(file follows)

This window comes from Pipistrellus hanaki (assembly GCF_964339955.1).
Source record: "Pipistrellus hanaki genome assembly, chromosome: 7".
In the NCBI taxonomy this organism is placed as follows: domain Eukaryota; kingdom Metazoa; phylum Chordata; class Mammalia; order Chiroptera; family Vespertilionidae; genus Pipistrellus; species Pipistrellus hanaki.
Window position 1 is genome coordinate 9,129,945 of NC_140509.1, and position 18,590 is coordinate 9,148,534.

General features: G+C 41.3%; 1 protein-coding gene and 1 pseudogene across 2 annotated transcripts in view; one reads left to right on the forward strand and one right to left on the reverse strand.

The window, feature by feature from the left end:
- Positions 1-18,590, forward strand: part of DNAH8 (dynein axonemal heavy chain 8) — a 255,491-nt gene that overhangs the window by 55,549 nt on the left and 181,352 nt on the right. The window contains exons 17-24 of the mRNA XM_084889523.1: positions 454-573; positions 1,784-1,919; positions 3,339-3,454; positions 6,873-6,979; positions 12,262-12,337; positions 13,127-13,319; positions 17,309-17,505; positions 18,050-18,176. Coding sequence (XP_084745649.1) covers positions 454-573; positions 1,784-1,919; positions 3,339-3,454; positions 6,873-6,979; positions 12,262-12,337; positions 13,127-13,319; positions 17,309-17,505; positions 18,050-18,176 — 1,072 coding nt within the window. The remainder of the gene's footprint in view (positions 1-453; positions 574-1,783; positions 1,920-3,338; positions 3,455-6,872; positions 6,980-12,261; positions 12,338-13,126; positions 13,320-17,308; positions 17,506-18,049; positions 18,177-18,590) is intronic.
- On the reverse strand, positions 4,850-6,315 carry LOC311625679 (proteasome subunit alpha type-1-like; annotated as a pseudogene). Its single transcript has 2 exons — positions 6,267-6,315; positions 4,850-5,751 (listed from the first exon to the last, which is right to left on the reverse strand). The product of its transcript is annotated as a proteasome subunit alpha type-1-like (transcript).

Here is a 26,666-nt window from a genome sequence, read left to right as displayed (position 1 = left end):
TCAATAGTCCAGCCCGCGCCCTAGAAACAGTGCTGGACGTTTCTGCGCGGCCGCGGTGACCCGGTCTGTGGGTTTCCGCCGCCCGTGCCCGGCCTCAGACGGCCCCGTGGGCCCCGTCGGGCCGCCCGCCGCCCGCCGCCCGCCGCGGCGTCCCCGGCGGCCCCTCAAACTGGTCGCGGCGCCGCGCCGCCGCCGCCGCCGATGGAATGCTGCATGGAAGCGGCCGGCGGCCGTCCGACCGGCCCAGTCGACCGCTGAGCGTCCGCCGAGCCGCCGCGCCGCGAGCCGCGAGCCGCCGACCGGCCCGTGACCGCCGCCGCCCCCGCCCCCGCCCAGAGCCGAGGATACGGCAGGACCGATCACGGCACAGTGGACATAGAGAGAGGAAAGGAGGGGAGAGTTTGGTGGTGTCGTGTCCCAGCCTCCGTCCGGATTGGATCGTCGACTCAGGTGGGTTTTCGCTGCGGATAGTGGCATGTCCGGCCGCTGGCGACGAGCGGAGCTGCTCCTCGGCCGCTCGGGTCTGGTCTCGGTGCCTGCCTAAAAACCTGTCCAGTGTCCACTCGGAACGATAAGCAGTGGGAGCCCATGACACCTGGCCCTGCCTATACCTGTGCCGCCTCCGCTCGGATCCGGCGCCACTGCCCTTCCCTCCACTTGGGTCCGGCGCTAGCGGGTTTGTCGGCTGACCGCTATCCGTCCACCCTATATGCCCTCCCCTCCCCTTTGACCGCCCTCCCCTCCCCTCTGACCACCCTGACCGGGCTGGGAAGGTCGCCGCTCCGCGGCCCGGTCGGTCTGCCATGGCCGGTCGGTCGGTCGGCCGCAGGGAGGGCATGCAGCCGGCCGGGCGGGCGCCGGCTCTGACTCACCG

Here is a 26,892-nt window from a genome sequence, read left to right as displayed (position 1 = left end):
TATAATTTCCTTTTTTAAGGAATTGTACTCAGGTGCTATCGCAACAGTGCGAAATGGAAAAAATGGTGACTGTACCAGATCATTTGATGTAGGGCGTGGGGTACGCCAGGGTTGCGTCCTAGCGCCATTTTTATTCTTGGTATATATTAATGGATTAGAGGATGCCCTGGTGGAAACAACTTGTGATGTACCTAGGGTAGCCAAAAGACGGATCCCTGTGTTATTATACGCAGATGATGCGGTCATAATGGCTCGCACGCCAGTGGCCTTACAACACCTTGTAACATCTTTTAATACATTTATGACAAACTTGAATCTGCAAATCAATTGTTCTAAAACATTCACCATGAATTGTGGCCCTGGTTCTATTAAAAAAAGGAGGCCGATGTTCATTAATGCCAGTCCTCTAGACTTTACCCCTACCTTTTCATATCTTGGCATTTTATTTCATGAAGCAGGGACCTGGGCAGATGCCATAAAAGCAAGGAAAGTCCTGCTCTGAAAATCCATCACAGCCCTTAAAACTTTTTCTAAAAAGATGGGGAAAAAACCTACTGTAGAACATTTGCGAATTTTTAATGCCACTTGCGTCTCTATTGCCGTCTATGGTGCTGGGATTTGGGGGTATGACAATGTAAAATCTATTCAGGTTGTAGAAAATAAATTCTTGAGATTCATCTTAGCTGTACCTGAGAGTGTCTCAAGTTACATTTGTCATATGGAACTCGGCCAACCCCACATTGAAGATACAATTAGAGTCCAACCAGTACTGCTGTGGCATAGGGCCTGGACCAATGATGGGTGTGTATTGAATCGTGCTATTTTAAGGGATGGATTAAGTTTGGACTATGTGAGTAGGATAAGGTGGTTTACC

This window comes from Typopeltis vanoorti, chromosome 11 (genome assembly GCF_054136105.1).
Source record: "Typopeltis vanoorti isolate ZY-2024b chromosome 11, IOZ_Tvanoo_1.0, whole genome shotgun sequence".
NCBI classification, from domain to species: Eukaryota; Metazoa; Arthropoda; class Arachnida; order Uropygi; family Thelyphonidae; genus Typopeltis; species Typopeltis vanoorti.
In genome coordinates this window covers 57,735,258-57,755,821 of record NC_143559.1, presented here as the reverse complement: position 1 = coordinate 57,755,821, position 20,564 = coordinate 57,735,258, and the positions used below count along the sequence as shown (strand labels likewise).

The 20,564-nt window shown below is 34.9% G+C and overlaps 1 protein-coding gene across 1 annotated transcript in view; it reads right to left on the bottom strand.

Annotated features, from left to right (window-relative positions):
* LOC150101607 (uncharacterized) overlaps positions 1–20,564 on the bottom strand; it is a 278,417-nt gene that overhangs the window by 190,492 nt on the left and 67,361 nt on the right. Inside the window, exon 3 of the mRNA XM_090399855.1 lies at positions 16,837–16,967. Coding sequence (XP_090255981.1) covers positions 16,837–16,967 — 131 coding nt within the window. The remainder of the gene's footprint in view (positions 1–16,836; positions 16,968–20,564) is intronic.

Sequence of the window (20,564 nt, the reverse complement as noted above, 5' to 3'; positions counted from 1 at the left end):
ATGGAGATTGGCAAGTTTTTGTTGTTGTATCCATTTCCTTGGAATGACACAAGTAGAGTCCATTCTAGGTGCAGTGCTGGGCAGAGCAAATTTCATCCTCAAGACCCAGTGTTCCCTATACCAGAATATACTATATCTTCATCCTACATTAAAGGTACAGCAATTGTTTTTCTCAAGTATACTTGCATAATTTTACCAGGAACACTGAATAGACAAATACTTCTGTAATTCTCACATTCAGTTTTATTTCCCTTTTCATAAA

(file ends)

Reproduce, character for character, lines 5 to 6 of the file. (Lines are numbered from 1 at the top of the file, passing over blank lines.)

General features: G+C 41.3%; 1 protein-coding gene and 1 pseudogene across 2 annotated transcripts in view; one reads left to right on the forward strand and one right to left on the reverse strand.

The window, feature by feature from the left end: